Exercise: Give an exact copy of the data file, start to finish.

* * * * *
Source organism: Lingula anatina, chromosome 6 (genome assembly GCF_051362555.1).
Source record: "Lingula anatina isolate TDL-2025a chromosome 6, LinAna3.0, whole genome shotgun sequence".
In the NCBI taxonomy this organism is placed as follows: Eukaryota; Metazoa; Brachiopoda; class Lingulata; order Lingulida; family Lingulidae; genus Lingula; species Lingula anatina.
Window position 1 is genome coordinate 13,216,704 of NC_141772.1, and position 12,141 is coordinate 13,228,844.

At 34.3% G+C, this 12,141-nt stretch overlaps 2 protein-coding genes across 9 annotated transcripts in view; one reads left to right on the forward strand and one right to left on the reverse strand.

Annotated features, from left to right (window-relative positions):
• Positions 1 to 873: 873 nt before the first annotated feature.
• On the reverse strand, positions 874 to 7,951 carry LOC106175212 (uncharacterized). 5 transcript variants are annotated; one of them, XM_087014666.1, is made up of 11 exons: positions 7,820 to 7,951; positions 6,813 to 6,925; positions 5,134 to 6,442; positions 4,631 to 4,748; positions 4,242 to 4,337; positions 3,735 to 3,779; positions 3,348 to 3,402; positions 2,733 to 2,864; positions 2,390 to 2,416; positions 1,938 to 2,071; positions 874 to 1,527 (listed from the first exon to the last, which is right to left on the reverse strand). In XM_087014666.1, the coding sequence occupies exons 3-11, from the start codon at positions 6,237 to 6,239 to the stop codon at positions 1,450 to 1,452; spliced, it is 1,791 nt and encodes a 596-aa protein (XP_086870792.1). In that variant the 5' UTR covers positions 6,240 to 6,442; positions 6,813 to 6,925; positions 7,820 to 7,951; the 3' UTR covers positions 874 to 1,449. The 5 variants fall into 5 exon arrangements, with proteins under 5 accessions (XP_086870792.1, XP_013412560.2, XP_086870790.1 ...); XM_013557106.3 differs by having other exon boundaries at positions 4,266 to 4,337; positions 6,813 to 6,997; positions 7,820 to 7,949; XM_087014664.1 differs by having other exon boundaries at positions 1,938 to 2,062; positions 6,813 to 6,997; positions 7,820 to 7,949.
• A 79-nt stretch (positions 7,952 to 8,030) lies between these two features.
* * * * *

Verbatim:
Source organism: Lingula anatina, chromosome 6 (genome assembly GCF_051362555.1).
Source record: "Lingula anatina isolate TDL-2025a chromosome 6, LinAna3.0, whole genome shotgun sequence".
In the NCBI taxonomy this organism is placed as follows: Eukaryota; Metazoa; Brachiopoda; class Lingulata; order Lingulida; family Lingulidae; genus Lingula; species Lingula anatina.
Window position 1 is genome coordinate 13,216,704 of NC_141772.1, and position 12,141 is coordinate 13,228,844.

At 34.3% G+C, this 12,141-nt stretch overlaps 2 protein-coding genes across 9 annotated transcripts in view; one reads left to right on the forward strand and one right to left on the reverse strand.

Annotated features, from left to right (window-relative positions):
• Positions 1 to 873: 873 nt before the first annotated feature.
• On the reverse strand, positions 874 to 7,951 carry LOC106175212 (uncharacterized). 5 transcript variants are annotated; one of them, XM_087014666.1, is made up of 11 exons: positions 7,820 to 7,951; positions 6,813 to 6,925; positions 5,134 to 6,442; positions 4,631 to 4,748; positions 4,242 to 4,337; positions 3,735 to 3,779; positions 3,348 to 3,402; positions 2,733 to 2,864; positions 2,390 to 2,416; positions 1,938 to 2,071; positions 874 to 1,527 (listed from the first exon to the last, which is right to left on the reverse strand). In XM_087014666.1, the coding sequence occupies exons 3-11, from the start codon at positions 6,237 to 6,239 to the stop codon at positions 1,450 to 1,452; spliced, it is 1,791 nt and encodes a 596-aa protein (XP_086870792.1). In that variant the 5' UTR covers positions 6,240 to 6,442; positions 6,813 to 6,925; positions 7,820 to 7,951; the 3' UTR covers positions 874 to 1,449. The 5 variants fall into 5 exon arrangements, with proteins under 5 accessions (XP_086870792.1, XP_013412560.2, XP_086870790.1 ...); XM_013557106.3 differs by having other exon boundaries at positions 4,266 to 4,337; positions 6,813 to 6,997; positions 7,820 to 7,949; XM_087014664.1 differs by having other exon boundaries at positions 1,938 to 2,062; positions 6,813 to 6,997; positions 7,820 to 7,949.
• A 79-nt stretch (positions 7,952 to 8,030) lies between these two features.